To Learn Is to Grow As fundamental as the neurotransmitters are, there’s another class of master molecules that, over the past 15 years, has dramatically changed our understanding of connections in the brain. I’m talking about a family of proteins referred to as “factors,” the most prominent of which is the brain-derived neurotrophic factor (BDNF). Whereas neurotransmitters carry out signaling, neurotrophins, such as BDNF, build and maintain the infrastructure itself. Once it became clear to researchers that BDNF was present in the hippocampus, the area of the brain related to memory and learning, they set out to test whether it was a necessary ingredient in the process. Learning requires strengthening the affinity between neurons through a dynamic mechanism called long-term potentiation (LTP). When the brain is called on to take in information, the demand naturally causes activity between neurons. The more activity, the stronger the attraction becomes, and the easier it is for the signal to fire and make the connection. Say you’re learning a French word. The first time you hear it, nerve cells recruited for a new circuit fire a glutamate signal between each other. If you never practice the word again, the attraction between the synapses involved diminishes, weakening the signal. You forget. The discovery that astonished memory researchers — and earned Columbia University neuroscientist Eric Kandel a share of the 2000 Nobel Prize—is that repeated activation, or practice, causes the synapses themselves to swell and make stronger connections. A neuron is like a tree that, instead of leaves, has synapses along its dendritic branches. Eventually new branches sprout, providing more synapses to further solidify the connections. These changes are called synaptic plasticity, which is where BDNF takes center stage. Early on, researchers found that if they sprinkled BDNF onto neurons in a petri dish, the cells automatically sprouted new branches, producing the same structural growth required for learning. I call BDNF Miracle-Gro for the brain. BDNF also binds to receptors at the synapse, unleashing the flow of ions to increase the voltage and immediately improve the signal strength. Inside the cell, BDNF activates genes that call for the production of more BDNF, as well as serotonin and proteins that build up the synapses. BDNF directs traffic and engineers the roads, as well. Overall, it improves the function of neurons, encourages their growth, and strengthens and protects them against the natural process of cell death. The More Movement, the Better So how does the brain amp up its supply of BDNF? Exercise. In 1995, I was doing research for my book, A User’s Guide to the Brain, when I came across a one-page article in the journal Nature about exercise and BDNF in mice. There was scarcely more than a column of text, yet it said everything. According to the study’s author, Carl Cotman, director of the Institute for Brain Aging and Dementia at the University of California-Irvine, exercise seemed to elevate Miracle-Gro, or BDNF, throughout the brain. By showing that exercise sparks the master molecule of the learning process, BDNF, Cotman nailed down a biological connection between movement and cognitive function. He set up an experiment to measure the levels of BDNF in the brains of mice that work out.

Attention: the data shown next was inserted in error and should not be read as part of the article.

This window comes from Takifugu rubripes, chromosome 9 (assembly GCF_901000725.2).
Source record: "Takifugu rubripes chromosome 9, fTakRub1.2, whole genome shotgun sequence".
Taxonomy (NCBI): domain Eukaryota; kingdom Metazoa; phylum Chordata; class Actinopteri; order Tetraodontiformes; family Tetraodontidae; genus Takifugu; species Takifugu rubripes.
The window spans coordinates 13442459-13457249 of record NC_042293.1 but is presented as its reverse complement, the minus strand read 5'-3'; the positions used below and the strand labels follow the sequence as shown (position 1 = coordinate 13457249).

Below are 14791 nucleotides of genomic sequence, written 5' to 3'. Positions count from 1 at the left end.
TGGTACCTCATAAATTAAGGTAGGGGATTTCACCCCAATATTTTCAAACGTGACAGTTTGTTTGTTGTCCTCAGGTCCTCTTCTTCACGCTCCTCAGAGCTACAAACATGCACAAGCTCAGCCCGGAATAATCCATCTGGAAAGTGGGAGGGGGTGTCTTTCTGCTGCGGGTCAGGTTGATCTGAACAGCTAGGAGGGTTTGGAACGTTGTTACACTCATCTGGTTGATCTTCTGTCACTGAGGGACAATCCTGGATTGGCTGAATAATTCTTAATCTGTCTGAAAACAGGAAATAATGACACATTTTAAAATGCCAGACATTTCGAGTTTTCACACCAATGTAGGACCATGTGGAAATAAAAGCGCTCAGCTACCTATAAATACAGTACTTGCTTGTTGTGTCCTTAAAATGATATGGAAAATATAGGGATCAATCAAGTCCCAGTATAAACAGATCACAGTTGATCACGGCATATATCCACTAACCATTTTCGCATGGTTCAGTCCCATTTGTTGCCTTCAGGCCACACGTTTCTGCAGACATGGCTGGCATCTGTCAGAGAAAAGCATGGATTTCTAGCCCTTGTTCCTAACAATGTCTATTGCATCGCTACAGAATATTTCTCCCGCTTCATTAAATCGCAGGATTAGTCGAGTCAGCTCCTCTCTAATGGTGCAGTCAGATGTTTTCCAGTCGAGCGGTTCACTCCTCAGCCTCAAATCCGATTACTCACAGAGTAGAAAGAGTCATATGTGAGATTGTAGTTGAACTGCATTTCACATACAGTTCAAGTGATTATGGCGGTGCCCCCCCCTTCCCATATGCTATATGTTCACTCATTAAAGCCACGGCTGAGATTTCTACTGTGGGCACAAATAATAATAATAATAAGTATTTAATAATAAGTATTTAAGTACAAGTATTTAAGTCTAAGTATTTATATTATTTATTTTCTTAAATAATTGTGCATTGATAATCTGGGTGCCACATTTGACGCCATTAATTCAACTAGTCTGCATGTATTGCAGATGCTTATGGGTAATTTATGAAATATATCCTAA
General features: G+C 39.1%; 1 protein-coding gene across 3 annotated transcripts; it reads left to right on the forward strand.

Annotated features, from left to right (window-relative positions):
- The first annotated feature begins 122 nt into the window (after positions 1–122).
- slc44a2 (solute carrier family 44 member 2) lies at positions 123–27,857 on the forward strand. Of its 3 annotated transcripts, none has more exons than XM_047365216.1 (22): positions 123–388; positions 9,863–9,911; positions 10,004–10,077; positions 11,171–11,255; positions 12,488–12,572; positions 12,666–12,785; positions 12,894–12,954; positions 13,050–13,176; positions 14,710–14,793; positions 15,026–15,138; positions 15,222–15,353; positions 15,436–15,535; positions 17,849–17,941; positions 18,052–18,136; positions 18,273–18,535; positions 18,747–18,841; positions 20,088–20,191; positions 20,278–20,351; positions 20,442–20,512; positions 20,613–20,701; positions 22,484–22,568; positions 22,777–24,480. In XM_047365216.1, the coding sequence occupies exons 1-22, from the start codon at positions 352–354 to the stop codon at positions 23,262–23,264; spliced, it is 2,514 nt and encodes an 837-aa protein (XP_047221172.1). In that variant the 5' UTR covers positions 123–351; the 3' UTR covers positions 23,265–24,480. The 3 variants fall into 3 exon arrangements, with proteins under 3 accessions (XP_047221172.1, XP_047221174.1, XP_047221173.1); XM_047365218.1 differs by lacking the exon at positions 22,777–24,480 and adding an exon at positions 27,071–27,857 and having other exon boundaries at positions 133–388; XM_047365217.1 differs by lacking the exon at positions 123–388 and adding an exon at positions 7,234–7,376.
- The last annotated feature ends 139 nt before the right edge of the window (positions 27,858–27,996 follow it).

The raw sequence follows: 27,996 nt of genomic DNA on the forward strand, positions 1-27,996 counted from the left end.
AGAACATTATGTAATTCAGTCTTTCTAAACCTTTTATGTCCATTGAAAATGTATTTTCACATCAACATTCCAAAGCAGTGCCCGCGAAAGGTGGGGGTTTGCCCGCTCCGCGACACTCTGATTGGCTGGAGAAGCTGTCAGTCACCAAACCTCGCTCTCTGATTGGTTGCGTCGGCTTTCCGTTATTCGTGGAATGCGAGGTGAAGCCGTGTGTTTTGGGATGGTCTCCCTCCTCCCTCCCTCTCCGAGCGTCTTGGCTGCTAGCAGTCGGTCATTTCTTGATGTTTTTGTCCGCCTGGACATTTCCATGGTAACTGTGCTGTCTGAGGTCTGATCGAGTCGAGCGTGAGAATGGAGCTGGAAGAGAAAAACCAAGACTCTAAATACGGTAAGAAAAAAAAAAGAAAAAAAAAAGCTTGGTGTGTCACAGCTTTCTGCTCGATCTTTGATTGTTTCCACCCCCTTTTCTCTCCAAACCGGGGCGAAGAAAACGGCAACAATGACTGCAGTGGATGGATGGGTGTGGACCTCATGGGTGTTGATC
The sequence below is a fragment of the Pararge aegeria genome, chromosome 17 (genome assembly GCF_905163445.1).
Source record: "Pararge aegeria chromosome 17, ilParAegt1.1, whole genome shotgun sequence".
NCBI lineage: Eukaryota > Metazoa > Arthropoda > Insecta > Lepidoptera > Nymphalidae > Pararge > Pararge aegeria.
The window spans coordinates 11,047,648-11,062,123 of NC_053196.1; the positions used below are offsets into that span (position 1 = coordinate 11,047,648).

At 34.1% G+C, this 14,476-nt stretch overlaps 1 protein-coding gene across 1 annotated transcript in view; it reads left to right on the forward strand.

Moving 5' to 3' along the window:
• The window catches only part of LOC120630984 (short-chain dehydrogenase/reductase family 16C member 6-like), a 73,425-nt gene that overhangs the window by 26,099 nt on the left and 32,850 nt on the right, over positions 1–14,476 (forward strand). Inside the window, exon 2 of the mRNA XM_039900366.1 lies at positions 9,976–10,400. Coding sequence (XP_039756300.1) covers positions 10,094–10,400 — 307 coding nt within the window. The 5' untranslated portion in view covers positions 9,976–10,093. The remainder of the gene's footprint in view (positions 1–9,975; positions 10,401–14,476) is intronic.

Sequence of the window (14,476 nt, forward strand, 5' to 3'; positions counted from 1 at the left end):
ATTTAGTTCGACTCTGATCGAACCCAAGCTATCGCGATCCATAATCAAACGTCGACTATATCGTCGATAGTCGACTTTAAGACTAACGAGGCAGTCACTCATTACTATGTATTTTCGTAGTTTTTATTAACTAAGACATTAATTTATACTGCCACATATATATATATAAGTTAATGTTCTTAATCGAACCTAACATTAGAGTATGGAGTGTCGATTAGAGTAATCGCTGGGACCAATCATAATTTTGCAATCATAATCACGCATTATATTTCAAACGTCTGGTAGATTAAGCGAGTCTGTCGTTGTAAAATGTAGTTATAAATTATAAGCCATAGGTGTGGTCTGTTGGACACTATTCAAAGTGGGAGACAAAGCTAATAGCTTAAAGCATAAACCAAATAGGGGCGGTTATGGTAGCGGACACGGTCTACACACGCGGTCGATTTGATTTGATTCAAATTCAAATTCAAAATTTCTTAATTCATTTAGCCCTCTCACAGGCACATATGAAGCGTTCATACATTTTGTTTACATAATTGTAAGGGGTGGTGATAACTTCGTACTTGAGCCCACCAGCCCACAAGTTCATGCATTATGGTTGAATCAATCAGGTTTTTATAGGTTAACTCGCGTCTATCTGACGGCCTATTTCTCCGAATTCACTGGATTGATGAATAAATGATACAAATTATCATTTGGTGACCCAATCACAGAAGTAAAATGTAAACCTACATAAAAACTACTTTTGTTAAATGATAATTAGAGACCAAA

Unlike humans, rodents seem to enjoy physical activity, and Cotman’s mice ran several kilometers a night. When their brains were injected with a molecule that binds to BDNF and scanned, not only did the scans of the running rodents show an increase in BDNF over controls, but the farther each mouse ran, the higher the levels were. As the stories of BDNF and exercise developed together, it became clear that the molecule was important not merely for the survival of neurons but also for their growth (sprouting new branches) and, thus, for learning. Cotman showed that exercise helps the brain learn. “One of the prominent features of exercise, which is sometimes not appreciated in studies, is an improvement in the rate of learning, and I think that’s a cool take-home message,” Cotman says. “Because it suggests that, if you’re in good shape, you may be able to learn and function more efficiently.” Indeed, in a 2007 study, German researchers found that people learn vocabulary words 20 percent faster following exercise than they did before exercise, and that the rate of learning correlated directly with levels of BDNF. Along with that, people with a gene variation that robs them of sufficient BDNF levels are more likely to have learning deficiencies. Without the so-called Miracle-Gro, the brain closes itself to the world. Which isn’t to say that going for a run will turn you into a genius. “You can’t just inject BDNF and be smarter,” Cotman points out. “With learning, you have to respond to something in a different way. But the something has to be there.” And without question, what that something is matters. The Nature of Nurture Scientists all the way back to Ramón y Cajal—who won the Nobel Prize in 1906 for proposing that the central nervous system was made up of individual neurons that communicate at what he termed “polarized junctions”—have theorized that learning involves changes at the synapses. Despite the accolades, most scientists didn’t buy it. It took psychologist Donald Hebb to stumble onto the first hint of evidence. The lab rules were loose in those days, and, apparently, Hebb thought it would be fine if he brought home some lab rats as temporary pets for his children. The arrangement turned out to be mutually beneficial: When he returned the rats to the lab, Hebb noticed that, compared to their cage-bound peers, they excelled in learning tests. The novel experience of being handled and toyed with somehow improved their learning ability, which Hebb interpreted to mean that it changed their brains. In his acclaimed 1949 textbook, The Organization of Behavior: A Neuropsychological Theory, he described the phenomenon as “use-dependent plasticity.” The theory was that the synapses rearrange themselves under the stimulation of learning. Hebb’s work ties in with exercise because physical activity counts as novel experience, at least as far as the brain is concerned. In the 1960s, a group of psychologists at Berkeley formalized an experimental model called “environmental enrichment” as a way to test use-dependent plasticity. Rather than take rodents home, the researchers outfitted their cages with toys, obstacles, hidden food, and running wheels. They also grouped the animals together, so they could socialize and play. It wasn’t all peace and love, though, and eventually the rodents’ brains were dissected. Living in an environment with more sensory and social stimuli, the lab tests showed, altered the structure and function of the brain. The rats fared better on learning tasks, and their brains weighed more compared to those housed alone in bare cages. In a seminal study, in the early 1970s, neuroscientist William Greenough used an electron microscope to show that environmental enrichment made the neurons sprout new dendrites. The branching caused by the environmental stimulation of learning, exercise, and social contact caused the synapses to form more connections, and those connections had thicker myelin sheaths. Now we know that such growth requires BDNF. This remodeling of the synapses has a huge impact on the circuits’ capacity to process information, which is profoundly good news. What it means is that you have the power to change your brain. All you have to do is lace up your running shoes.